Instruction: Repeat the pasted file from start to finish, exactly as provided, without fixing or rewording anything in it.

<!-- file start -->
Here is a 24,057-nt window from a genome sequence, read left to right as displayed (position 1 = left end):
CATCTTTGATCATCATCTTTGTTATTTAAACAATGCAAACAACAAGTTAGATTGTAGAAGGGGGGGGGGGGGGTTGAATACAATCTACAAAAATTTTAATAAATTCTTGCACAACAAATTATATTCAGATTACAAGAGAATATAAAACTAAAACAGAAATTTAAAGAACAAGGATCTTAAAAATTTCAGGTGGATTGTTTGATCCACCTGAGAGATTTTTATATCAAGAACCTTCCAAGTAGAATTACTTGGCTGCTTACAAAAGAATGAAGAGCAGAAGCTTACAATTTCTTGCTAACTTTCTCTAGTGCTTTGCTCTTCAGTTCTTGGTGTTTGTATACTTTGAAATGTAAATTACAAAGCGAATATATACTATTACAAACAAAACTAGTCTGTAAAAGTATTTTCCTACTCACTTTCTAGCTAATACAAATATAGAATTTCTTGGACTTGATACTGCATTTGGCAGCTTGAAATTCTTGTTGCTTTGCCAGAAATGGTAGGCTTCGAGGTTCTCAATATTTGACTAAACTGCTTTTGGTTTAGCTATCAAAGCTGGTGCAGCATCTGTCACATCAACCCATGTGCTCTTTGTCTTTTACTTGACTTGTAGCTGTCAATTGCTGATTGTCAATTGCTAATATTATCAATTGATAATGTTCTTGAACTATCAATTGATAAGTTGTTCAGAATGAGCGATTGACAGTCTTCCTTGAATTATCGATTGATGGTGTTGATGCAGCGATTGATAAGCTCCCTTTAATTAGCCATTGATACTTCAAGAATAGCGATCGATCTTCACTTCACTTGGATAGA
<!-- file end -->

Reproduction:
Here is a 24,057-nt window from a genome sequence, read left to right as displayed (position 1 = left end):
CATCTTTGATCATCATCTTTGTTATTTAAACAATGCAAACAACAAGTTAGATTGTAGAAGGGGGGGGGGGGGGTTGAATACAATCTACAAAAATTTTAATAAATTCTTGCACAACAAATTATATTCAGATTACAAGAGAATATAAAACTAAAACAGAAATTTAAAGAACAAGGATCTTAAAAATTTCAGGTGGATTGTTTGATCCACCTGAGAGATTTTTATATCAAGAACCTTCCAAGTAGAATTACTTGGCTGCTTACAAAAGAATGAAGAGCAGAAGCTTACAATTTCTTGCTAACTTTCTCTAGTGCTTTGCTCTTCAGTTCTTGGTGTTTGTATACTTTGAAATGTAAATTACAAAGCGAATATATACTATTACAAACAAAACTAGTCTGTAAAAGTATTTTCCTACTCACTTTCTAGCTAATACAAATATAGAATTTCTTGGACTTGATACTGCATTTGGCAGCTTGAAATTCTTGTTGCTTTGCCAGAAATGGTAGGCTTCGAGGTTCTCAATATTTGACTAAACTGCTTTTGGTTTAGCTATCAAAGCTGGTGCAGCATCTGTCACATCAACCCATGTGCTCTTTGTCTTTTACTTGACTTGTAGCTGTCAATTGCTGATTGTCAATTGCTAATATTATCAATTGATAATGTTCTTGAACTATCAATTGATAAGTTGTTCAGAATGAGCGATTGACAGTCTTCCTTGAATTATCGATTGATGGTGTTGATGCAGCGATTGATAAGCTCCCTTTAATTAGCCATTGATACTTCAAGAATAGCGATCGATCTTCACTTCACTTGGATAGA